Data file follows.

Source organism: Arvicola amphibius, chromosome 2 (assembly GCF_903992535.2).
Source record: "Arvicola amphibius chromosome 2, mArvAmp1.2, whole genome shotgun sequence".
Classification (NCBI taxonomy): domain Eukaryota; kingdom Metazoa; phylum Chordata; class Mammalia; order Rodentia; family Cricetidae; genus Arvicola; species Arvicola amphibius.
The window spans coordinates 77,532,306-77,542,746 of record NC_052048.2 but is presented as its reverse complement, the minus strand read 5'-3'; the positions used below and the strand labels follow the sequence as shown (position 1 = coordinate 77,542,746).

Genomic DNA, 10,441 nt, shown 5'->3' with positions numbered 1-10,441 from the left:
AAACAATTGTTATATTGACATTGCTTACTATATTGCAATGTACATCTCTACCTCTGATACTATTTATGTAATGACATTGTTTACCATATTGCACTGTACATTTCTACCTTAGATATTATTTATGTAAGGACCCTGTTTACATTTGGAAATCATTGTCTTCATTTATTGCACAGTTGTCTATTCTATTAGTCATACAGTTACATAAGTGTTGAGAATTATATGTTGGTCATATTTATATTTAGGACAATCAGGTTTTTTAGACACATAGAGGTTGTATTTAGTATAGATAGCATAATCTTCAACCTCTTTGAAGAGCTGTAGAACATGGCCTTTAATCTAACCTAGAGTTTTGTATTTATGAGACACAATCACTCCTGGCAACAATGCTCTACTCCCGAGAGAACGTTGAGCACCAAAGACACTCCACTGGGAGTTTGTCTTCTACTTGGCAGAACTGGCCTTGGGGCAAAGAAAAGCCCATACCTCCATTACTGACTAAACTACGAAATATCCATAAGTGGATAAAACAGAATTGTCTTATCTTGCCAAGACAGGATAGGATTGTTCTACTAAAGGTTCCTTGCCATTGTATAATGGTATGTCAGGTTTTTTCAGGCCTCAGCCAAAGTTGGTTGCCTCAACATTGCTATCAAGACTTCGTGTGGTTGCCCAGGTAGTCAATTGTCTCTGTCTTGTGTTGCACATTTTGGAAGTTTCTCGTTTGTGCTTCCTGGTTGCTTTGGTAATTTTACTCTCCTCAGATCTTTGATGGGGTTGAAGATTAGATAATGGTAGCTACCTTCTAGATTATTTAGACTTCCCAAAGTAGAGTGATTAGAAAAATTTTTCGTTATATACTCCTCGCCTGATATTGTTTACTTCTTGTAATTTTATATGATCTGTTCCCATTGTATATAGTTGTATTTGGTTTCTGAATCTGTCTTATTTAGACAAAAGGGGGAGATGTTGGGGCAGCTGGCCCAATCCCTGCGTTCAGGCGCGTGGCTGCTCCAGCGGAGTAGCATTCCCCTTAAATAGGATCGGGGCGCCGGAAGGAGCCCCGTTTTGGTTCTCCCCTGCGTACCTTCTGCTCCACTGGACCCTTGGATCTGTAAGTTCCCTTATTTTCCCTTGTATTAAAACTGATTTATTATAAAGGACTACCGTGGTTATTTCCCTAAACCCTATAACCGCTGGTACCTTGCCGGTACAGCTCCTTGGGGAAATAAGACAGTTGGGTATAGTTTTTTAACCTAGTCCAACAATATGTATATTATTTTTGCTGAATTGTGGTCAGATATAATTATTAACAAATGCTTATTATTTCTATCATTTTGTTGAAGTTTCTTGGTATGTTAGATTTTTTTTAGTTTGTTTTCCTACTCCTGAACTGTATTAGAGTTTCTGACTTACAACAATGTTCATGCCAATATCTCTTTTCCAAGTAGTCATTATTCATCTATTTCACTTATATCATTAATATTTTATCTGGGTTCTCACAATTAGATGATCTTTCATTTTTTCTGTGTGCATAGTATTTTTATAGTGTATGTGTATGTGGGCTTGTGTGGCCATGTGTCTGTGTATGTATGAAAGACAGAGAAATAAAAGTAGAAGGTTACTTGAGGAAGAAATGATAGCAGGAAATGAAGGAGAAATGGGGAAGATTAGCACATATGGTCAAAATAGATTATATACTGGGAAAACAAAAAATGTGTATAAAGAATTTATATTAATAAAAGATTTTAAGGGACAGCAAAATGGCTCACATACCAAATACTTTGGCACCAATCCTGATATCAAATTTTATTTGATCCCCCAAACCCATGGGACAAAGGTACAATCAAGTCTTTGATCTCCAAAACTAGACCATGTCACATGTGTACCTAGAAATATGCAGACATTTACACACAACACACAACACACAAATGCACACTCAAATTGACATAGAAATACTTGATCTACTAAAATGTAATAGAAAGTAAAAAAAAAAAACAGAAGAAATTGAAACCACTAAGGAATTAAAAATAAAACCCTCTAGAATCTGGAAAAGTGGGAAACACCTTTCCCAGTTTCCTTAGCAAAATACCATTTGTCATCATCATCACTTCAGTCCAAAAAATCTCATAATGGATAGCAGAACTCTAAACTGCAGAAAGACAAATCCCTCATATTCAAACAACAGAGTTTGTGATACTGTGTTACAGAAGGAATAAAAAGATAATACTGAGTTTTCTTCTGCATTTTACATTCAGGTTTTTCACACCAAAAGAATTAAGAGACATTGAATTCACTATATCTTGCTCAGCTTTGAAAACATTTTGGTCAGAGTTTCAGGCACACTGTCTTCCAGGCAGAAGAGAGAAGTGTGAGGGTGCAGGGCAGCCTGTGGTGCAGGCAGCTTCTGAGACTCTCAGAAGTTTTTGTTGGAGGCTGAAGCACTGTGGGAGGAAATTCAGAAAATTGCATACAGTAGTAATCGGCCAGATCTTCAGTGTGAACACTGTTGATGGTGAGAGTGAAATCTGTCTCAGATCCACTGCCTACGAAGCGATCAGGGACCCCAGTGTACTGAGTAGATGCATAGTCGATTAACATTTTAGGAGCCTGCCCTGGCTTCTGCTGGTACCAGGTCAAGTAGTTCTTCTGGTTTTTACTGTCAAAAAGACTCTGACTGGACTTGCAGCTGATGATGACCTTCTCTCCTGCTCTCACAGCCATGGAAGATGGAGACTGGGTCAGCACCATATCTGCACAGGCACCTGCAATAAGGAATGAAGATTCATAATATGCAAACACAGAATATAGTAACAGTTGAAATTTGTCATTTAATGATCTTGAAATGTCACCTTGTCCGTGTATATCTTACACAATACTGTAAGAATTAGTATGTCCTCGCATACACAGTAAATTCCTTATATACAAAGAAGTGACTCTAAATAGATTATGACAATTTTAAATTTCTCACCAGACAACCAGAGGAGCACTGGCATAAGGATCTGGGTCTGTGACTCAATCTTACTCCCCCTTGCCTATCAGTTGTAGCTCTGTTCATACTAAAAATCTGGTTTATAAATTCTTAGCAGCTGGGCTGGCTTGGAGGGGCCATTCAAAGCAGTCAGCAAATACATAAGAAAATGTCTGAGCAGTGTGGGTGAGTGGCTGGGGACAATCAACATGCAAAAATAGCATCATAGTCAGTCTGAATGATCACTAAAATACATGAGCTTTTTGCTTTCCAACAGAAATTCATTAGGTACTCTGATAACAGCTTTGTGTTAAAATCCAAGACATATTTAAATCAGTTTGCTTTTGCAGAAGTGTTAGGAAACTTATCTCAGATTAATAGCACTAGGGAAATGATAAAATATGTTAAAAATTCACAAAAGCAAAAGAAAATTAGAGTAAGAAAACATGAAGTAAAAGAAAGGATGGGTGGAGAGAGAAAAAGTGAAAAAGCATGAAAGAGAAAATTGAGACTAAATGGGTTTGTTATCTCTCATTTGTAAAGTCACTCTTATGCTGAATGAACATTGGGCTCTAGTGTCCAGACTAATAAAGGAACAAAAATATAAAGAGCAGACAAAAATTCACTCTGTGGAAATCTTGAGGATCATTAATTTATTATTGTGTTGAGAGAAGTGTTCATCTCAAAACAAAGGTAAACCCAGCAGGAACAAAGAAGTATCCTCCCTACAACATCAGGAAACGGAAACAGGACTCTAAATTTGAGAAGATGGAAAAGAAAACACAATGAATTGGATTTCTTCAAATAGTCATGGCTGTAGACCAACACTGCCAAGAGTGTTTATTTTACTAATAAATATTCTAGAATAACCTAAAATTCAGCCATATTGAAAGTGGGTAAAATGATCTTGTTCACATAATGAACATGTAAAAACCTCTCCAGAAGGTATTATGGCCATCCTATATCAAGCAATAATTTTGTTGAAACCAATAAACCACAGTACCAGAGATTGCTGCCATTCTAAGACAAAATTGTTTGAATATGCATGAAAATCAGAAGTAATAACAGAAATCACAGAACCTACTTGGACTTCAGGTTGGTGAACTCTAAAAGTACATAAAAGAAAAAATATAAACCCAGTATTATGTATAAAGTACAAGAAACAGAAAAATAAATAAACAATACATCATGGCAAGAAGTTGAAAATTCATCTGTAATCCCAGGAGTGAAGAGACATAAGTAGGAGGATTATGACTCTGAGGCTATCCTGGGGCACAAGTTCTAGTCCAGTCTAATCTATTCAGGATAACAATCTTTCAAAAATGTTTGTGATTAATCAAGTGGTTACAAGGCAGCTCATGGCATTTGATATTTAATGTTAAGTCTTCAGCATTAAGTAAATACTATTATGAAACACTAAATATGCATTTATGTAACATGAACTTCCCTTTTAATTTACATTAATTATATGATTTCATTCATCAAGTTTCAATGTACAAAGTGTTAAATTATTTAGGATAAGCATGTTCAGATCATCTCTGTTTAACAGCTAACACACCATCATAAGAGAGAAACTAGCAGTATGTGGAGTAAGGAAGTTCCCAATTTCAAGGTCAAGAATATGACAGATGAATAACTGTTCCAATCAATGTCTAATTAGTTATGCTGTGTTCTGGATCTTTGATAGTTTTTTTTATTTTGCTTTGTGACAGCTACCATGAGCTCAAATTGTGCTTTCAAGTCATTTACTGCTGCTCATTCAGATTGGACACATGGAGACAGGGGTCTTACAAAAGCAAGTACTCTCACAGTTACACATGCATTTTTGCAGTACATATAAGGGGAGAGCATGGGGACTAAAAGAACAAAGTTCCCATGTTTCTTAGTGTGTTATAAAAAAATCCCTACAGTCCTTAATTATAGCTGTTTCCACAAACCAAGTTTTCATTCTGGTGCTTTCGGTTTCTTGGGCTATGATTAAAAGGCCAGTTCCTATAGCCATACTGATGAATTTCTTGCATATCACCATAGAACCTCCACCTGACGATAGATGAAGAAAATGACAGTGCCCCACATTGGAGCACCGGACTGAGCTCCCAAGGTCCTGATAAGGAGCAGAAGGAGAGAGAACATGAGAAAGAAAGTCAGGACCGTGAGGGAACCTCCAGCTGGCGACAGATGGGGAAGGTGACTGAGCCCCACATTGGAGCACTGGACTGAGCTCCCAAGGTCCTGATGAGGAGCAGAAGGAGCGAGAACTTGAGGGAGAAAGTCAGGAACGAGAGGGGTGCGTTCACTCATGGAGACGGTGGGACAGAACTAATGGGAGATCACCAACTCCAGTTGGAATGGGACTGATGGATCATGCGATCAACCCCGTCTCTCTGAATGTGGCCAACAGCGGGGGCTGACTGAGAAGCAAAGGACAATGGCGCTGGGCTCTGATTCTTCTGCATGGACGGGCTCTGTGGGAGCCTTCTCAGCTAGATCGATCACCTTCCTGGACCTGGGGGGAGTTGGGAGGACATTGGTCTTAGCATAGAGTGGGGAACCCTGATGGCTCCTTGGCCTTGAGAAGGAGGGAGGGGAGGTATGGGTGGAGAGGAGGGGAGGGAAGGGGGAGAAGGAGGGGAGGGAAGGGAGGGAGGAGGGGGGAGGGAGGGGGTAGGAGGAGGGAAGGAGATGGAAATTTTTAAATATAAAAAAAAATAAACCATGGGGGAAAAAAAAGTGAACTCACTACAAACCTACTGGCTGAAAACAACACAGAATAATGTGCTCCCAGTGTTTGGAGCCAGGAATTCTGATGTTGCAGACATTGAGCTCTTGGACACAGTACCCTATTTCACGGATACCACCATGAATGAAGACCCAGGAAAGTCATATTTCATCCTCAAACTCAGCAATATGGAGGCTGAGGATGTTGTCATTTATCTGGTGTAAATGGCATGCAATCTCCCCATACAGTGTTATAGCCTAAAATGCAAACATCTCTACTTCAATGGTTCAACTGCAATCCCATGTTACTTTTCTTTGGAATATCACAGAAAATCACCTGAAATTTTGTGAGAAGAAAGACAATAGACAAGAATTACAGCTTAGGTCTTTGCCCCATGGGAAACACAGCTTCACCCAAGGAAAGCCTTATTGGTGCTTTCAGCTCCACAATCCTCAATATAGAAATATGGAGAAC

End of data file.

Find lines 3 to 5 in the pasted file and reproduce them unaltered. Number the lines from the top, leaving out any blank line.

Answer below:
Classification (NCBI taxonomy): domain Eukaryota; kingdom Metazoa; phylum Chordata; class Mammalia; order Rodentia; family Cricetidae; genus Arvicola; species Arvicola amphibius.
The window spans coordinates 77,532,306-77,542,746 of record NC_052048.2 but is presented as its reverse complement, the minus strand read 5'-3'; the positions used below and the strand labels follow the sequence as shown (position 1 = coordinate 77,542,746).

Genomic DNA, 10,441 nt, shown 5'->3' with positions numbered 1-10,441 from the left: